Health Sleeping Habits

Signs, Causes and Treatment for Sleep Deprivation in Toddlers

Sleep deprivation refers to inadequate sleep. As grown-ups, we tend to become sluggish when we are tired. But if your toddler is not getting adequate sleep, she may become more active. So the signs can be challenging to find.

It is important to note that usually, a one-year-old will sleep for about 13 hours and 30 minutes each day, together with a two-hour daytime siesta. By the time she is three, this will be decreased to around 12 hours, which may or may not include a one-hour siesta during the day. If your toddler seems to be sleeping less than she is accustomed to, it may just be that she needs less sleep, now that she is a little older.

But, at times your toddler might not be getting the sleep he needs. If he continues to lose sleep, he may become sleep-deprived.

Signs that indicate your toddler is sleep-deprived
  • Having difficulty getting to sleep. Sleep deprivation may make it difficult to get your toddler to settle at bedtime and at night.
  • Being short-tempered and grumpy during the day. All toddlers have their cranky moments, but if your toddler appears to be in a bad mood all the time, inadequate sleep could be the reason.
  • Sleeping late in the morning. Most toddlers wake comparatively early in the morning, so if your toddler likes staying asleep till late in the morning, he may not be getting adequate sleep.
  • Overactive behaviour. Inadequate sleep can make it harder for your kid to focus, and he may become unfocused easily. This might make him appear over-thrilled and more fidgety than typical.
  • Falling asleep outside of his normal nap and sleep times regularly. After a routine has been set, toddlers typically like to stick to it. Thus, if he is falling asleep in weird places at random times, he might need a bit more shut-eye.
Causes of sleep deprivation in toddler

Changes to the routine or surroundings of the toddler may at times affect his sleep patterns. The arrival of a new sibling, going on a family holiday, moving house, or moving to a big bed can affect his capability to settle himself to sleep. He might need time to settle into his new routine or get accustomed to any changes in his world.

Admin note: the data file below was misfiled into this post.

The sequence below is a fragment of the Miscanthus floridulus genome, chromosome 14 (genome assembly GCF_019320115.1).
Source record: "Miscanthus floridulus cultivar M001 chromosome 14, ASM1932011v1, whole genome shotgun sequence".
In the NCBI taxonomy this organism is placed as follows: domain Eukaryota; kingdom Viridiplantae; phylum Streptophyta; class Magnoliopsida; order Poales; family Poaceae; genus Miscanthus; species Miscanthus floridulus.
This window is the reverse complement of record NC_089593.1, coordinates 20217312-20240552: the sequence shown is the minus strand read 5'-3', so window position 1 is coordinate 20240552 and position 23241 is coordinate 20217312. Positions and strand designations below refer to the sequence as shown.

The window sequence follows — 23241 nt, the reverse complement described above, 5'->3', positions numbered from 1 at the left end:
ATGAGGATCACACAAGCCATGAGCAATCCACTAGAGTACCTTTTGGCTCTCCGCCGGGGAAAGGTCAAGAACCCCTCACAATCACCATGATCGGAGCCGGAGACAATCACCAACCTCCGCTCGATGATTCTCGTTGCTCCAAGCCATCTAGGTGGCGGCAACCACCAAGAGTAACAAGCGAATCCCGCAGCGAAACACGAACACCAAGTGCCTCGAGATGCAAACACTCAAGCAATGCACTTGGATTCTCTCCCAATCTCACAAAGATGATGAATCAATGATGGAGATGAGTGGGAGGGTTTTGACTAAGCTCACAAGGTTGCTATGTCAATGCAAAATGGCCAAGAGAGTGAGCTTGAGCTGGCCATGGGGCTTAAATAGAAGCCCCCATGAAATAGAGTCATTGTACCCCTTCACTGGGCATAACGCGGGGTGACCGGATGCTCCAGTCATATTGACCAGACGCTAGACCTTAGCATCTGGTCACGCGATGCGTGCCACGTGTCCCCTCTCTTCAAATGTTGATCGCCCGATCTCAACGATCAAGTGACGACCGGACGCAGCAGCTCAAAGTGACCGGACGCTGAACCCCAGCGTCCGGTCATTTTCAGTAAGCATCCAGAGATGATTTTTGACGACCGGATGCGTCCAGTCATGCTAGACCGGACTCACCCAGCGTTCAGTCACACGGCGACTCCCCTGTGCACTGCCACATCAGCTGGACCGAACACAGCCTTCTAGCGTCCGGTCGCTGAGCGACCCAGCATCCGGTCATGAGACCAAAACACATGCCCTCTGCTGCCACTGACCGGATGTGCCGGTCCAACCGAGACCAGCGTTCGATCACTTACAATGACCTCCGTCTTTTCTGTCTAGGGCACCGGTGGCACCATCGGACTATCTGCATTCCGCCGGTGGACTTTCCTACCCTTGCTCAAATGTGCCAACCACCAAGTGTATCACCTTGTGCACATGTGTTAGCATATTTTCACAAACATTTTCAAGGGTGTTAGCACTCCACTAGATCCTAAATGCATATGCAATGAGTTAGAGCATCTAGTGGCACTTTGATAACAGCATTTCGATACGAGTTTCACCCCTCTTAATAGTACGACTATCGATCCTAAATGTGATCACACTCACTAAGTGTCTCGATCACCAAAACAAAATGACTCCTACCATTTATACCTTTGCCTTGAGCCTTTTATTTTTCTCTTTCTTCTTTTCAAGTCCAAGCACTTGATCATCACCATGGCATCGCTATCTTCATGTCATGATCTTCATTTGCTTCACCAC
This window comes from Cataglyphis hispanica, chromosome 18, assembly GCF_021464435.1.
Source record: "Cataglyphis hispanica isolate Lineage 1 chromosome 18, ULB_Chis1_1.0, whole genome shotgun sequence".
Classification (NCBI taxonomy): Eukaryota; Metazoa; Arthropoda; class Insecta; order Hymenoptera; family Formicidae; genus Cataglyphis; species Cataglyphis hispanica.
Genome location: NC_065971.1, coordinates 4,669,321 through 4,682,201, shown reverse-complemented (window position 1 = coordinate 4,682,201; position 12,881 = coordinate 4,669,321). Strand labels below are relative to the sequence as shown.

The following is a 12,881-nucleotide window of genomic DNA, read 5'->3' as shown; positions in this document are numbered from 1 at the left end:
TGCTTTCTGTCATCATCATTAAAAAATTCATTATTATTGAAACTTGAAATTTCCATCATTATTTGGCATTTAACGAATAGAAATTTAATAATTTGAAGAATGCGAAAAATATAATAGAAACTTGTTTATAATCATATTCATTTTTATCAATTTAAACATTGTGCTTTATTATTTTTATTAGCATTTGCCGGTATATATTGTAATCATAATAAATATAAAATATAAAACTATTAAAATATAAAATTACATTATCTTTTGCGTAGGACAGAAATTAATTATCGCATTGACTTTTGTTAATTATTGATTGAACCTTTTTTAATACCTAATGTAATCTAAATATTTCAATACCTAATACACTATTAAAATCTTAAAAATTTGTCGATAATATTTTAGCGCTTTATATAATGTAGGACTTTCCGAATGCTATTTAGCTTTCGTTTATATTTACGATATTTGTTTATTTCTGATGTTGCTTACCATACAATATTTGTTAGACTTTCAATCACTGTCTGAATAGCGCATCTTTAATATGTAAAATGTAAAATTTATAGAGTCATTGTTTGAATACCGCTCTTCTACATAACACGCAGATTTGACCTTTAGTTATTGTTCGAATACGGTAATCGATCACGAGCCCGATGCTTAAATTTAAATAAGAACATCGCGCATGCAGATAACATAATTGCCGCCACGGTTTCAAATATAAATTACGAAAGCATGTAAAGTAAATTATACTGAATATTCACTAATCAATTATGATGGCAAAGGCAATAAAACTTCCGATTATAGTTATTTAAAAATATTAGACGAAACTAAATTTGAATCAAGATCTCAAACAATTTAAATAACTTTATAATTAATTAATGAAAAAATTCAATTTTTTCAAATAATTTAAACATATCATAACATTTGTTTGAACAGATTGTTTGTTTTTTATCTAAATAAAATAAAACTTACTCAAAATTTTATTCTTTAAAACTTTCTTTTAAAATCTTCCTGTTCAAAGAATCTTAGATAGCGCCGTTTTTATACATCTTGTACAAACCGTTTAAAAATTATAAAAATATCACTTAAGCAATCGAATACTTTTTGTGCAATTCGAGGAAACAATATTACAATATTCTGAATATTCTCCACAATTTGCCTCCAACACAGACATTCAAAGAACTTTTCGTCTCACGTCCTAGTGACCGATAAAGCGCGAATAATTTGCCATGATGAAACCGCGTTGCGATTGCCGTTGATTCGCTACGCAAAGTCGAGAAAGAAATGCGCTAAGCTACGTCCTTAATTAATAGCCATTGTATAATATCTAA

Teething or illness can also disrupt your toddler’s sleep owing to pain or discomfort. Cough, a stifling nose, or a molar coming out, may make it difficult to settle back to sleep if he wakes up or drift off at bedtime.

Few paediatricians believe that sleep disruption can be a sign of a growth spurt or a suggestion that your toddler is learning a new skill. If this is the case, you will possibly find that he settles back to his usual routine in a few days.

Occasionally, difficulty sleeping can be a symptom of something else. Sleep apnea is a condition where the airways in the throat become either completely or partly blocked during sleep and interrupt breathing. Even though it sounds upsetting, sleep apnea is a common and treatable condition. Your paediatricians will be able to verify a diagnosis and suggest the best treatment for your kid.

Tips for Improving Your Child’s Sleep

  • Set up a regular time for bed every night and do not differ from it. In the same manner, the waking time must not differ from weekend to weekday by more than 1 to 1 and a half hours.
  • Make a soothing bedtime routine, such as reading a story or offering your child a warm bath.
  • Do not offer any drinks with caffeine at least six hours earlier than bedtime.
  • Avoid offering big meals to children around bedtime.
  • Ensure that the bedroom temperature is comfortable and dark.
  • Ensure the noise level in the house is low.
  • Make playtime after-dinner a soothing time, as too much activity near bedtime can keep children wide awake.